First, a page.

3.57 (7,743 ratings by Goodreads)
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Just thirty, with a well-paid job, no love life and a terrible attitude, the anti-hero of this grim, funny novel smokes four packs of cigarettes a day and writes weird animal stories in his spare time. A computer programmer by day, he is tolerably content, until he's packed off with a colleague - the sexually-frustrated Raphael Tisserand - to train provincial civil servants in the use of a new computer system

Houellebecq's first novel was a smash hit in France, expressing the misanthropic voice of a generation. Like A Confederacy of Dunces, Houellebecq's bitter, sarcastic and exasperated narrator vociferously expresses his frustration and disgust with the world.
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Product details

  • Paperback | 160 pages
  • 126 x 192 x 14mm | 117.93g
  • Profile Books Ltd
  • Serpent's Tail
  • London, United Kingdom
  • English
  • Main
  • 1846687845
  • 9781846687846
  • 35,096

About Michel Houellebecq

Novelist and poet Michel Houellebecq was born in 1958, on the French island of Reunion. At the age of six, Michel was given over to the care of his paternal grandmother, a communist, whose family name he later adopted. Houellebecq has won many prizes, including the Prix Flore in 1996, the Grand Prix National des Lettres Jeunes Talents in 1998, the Prix Novembre and, most recently, the Prix Goncourt in 2010. His first album, Presence Humaine, was released in 2000. He currently lives in Spain.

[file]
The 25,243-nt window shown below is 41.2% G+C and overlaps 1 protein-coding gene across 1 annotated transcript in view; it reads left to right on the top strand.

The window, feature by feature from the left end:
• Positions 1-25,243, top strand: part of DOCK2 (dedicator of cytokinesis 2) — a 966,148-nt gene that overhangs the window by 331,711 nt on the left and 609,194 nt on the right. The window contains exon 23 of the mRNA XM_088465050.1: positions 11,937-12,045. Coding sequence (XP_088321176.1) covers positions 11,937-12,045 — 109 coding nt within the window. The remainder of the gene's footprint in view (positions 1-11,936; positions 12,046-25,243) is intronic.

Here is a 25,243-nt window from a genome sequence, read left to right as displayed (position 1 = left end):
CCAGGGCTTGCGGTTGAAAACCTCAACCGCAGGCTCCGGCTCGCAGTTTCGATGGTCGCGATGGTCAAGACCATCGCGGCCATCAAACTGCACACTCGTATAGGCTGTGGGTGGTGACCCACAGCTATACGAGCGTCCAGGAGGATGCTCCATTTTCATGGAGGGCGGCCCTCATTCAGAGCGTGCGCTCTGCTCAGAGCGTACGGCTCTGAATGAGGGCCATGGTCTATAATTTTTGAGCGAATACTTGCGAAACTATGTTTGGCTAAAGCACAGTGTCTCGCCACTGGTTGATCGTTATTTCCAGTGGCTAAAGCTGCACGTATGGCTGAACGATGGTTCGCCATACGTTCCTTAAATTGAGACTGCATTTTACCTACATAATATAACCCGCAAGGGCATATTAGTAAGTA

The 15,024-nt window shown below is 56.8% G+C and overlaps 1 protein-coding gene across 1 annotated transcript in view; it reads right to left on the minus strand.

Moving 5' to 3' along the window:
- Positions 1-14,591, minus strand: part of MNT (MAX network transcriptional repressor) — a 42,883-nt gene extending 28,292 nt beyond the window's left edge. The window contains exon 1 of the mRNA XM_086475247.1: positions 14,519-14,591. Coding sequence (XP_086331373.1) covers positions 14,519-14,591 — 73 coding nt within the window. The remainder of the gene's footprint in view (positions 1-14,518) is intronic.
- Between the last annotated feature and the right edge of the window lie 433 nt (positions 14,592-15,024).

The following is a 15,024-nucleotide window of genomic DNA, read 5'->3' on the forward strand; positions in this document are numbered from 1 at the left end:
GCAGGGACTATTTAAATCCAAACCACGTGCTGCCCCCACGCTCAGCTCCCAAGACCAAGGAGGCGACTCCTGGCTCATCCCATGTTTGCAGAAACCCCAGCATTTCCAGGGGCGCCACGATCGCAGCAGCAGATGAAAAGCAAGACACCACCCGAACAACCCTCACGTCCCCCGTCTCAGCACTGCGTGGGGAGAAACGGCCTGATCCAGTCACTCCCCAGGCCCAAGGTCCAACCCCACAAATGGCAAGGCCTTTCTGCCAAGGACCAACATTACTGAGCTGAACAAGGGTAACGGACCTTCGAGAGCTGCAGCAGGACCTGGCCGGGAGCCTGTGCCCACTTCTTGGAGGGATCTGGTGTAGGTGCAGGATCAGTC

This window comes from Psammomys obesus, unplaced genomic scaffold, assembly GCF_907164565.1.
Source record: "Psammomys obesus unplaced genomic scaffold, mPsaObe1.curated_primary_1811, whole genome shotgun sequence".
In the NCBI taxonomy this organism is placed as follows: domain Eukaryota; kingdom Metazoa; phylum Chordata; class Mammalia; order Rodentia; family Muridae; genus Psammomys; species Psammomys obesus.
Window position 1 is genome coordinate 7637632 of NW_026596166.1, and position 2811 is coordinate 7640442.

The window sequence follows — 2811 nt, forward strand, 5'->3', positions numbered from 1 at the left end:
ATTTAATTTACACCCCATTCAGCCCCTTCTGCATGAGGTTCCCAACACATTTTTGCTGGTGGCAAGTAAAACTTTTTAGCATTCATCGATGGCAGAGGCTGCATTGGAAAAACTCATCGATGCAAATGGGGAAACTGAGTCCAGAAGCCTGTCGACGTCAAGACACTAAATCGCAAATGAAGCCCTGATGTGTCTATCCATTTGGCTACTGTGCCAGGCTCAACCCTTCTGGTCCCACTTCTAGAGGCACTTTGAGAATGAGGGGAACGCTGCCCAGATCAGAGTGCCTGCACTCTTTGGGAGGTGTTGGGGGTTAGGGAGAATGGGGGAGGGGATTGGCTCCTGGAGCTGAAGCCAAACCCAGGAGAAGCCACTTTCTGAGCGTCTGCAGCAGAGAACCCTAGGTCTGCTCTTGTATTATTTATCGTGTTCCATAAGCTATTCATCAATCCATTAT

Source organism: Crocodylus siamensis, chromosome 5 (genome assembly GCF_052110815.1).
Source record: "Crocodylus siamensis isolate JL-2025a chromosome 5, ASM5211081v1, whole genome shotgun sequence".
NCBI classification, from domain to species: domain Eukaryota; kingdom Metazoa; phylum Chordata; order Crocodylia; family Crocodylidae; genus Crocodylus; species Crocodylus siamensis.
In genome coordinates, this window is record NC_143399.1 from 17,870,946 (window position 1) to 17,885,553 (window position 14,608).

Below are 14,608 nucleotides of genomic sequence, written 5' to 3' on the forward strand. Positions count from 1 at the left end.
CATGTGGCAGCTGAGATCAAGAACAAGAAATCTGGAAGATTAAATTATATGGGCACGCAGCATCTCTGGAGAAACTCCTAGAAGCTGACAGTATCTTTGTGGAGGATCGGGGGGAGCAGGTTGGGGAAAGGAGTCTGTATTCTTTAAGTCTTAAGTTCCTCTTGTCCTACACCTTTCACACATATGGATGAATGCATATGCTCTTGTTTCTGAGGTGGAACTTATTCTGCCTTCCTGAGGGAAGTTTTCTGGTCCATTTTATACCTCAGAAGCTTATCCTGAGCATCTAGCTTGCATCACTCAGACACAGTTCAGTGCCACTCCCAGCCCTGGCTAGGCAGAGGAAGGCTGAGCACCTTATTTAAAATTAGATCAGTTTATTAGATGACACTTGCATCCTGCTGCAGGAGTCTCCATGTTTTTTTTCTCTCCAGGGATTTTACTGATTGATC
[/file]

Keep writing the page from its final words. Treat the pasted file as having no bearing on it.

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Review quote

Funny, terrifying and nauseating * Independent * The balance between philosophy and narrative detail is perfectly judged; the book slips down easily like a bad oyster. As is the nature of such things, it is grimly comic -- Nicholas Lezard * Guardian * Le grand fromage du jour * The Face * It could well turn out to be a cult here too ... astonishing * Time Out * Snappy, bite-sized, and often very funny. Is it European exhaustion? Is it the soul of man under late capitalism? Millenial gloom? Post-Christian despair? Is it the death of love? Whatever. But Houellebecq describes it perfectly * Literary Review * This boy needs serious therapy. He may be beyond help * Washington Post * The mischief-making enfant terrible of new-wave French fiction * Independent * Houellebecq captures precisely the cynical disillusionment of disaffected youth * Booklist *
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Review Text

Funny, terrifying and nauseating Independent
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Rating details

7,743 ratings
3.57 out of 5 stars
5 18% (1,405)
4 37% (2,897)
3 31% (2,434)
2 10% (771)
1 3% (236)
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